Woolworths shareholders have voted overwhelmingly against imposing limits on the company's poker machines, but activists say their campaign for poker machine reform is far from over.
More than 200 Woolworths shareholders, led by social activist group GetUp!, had been seeking to impose $1 betting limits and revenue limits of $120 an hour on each of the supermarket giant's 11,000 gaming machines.
But the resolution was overwhelmingly defeated with 95.3 per cent of shareholders voting against it.
Chairman James Strong said singling Woolworths out for poker machine reform would not work because problem gamblers would just go to other hotels, clubs or casinos which did not have the same limits.
He also said focusing entirely on Woolworths was unfair, especially as the supermarket chain was a leader in promoting responsible gambling.
"You're actually picking on the most responsible operator in Australia and you're not picking on anyone else," he said.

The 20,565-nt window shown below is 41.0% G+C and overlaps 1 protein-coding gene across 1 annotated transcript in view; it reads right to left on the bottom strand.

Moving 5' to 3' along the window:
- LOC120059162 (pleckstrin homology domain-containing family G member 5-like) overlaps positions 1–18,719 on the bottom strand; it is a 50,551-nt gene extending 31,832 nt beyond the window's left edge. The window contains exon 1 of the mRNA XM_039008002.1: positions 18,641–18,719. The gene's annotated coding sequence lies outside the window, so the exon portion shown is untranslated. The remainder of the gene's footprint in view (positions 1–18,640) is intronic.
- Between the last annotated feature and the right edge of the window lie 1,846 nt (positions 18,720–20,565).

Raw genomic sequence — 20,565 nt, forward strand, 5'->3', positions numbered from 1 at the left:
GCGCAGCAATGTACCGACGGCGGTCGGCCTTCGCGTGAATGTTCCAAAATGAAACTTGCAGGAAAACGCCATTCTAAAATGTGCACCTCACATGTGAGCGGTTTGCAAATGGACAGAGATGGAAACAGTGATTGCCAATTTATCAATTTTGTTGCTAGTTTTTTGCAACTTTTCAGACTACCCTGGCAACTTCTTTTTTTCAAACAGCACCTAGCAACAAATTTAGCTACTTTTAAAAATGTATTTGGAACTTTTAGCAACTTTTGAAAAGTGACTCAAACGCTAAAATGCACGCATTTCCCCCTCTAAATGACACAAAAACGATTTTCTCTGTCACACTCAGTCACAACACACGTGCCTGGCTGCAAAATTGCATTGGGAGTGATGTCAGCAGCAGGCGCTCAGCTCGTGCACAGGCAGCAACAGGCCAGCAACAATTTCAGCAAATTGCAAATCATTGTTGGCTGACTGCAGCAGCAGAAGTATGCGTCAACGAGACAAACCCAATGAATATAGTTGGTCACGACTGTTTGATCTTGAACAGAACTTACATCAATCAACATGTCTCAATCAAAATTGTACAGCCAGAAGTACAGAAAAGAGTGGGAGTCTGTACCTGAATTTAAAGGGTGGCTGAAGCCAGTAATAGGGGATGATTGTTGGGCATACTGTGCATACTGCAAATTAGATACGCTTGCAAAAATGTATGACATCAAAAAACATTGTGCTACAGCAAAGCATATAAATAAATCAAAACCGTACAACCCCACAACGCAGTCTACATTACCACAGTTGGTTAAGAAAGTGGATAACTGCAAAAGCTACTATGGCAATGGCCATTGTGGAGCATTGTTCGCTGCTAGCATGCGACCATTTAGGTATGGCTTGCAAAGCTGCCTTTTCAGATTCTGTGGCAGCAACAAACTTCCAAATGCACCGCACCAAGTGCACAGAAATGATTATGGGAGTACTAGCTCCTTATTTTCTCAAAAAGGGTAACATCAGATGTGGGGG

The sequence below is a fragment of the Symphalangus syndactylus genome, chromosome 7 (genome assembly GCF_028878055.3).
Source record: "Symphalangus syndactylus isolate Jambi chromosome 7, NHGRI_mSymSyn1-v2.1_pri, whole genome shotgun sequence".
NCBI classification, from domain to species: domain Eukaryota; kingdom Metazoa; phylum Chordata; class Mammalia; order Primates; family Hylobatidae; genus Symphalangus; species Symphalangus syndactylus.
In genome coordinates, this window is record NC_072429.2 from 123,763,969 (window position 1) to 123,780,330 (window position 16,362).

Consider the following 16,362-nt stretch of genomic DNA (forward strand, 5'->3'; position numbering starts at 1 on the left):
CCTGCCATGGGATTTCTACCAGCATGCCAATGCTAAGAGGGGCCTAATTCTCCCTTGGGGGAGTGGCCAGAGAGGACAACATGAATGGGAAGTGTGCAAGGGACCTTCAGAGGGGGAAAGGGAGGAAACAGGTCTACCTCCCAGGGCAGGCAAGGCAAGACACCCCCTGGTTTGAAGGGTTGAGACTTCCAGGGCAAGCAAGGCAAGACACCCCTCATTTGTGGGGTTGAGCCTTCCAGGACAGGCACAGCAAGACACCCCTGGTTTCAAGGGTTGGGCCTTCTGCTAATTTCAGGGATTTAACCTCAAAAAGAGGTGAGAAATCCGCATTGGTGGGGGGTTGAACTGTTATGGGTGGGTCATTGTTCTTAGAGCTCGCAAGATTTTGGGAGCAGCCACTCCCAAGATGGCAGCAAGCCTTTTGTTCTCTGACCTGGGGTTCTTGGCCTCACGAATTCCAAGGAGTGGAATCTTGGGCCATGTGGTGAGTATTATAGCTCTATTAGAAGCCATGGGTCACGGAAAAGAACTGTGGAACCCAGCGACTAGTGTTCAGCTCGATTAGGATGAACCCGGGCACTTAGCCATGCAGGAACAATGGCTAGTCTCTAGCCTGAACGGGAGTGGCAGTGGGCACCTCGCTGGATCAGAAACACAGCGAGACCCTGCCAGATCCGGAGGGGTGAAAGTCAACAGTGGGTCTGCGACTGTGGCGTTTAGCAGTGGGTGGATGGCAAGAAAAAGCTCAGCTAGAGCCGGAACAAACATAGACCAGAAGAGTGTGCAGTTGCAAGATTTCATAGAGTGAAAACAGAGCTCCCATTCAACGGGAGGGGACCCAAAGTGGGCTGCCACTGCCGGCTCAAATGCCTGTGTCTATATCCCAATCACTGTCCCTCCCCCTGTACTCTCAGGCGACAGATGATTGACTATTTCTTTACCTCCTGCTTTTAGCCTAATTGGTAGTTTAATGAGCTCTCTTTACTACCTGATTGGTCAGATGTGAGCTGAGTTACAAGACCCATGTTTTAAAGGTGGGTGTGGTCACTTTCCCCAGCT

But shareholder Karen Throssell from Melbourne, whose partner committed suicide after racking up more than $250,000 in gambling debts, said if Woolworths really was a leader in responsible gaming then it should set an example for the rest of the industry.
"I think they're not the corporate citizen they would like us to believe," she told reporters.
"I think they're amoral.
"I think it was a very small minimal reform and I think I'm really, really disappointed."
South Australian senator Nick Xenophon, who attended the meeting, said he would be putting a bill to parliament to try to implement a referendum to introduce $1 betting limits.
GetUp! National director Sam McLean said his organisation would continue to lobby Woolworths for poker machine reform.
"We will continue to take action that targets Woolworths and continue to make sure that Woolworths customers across the country are well aware that Woolworths has chosen not to be the fresh food people but the pokies people," he told reporters.
During the annual general meeting, which followed the poker machine reform vote, Woolworths chief executive Grant O'Brien said the retailer had a pleasing start to 2013 and maintained its expectation of a rise in net profit from continuing operations of between three and six per cent for the year to June 30, 2013.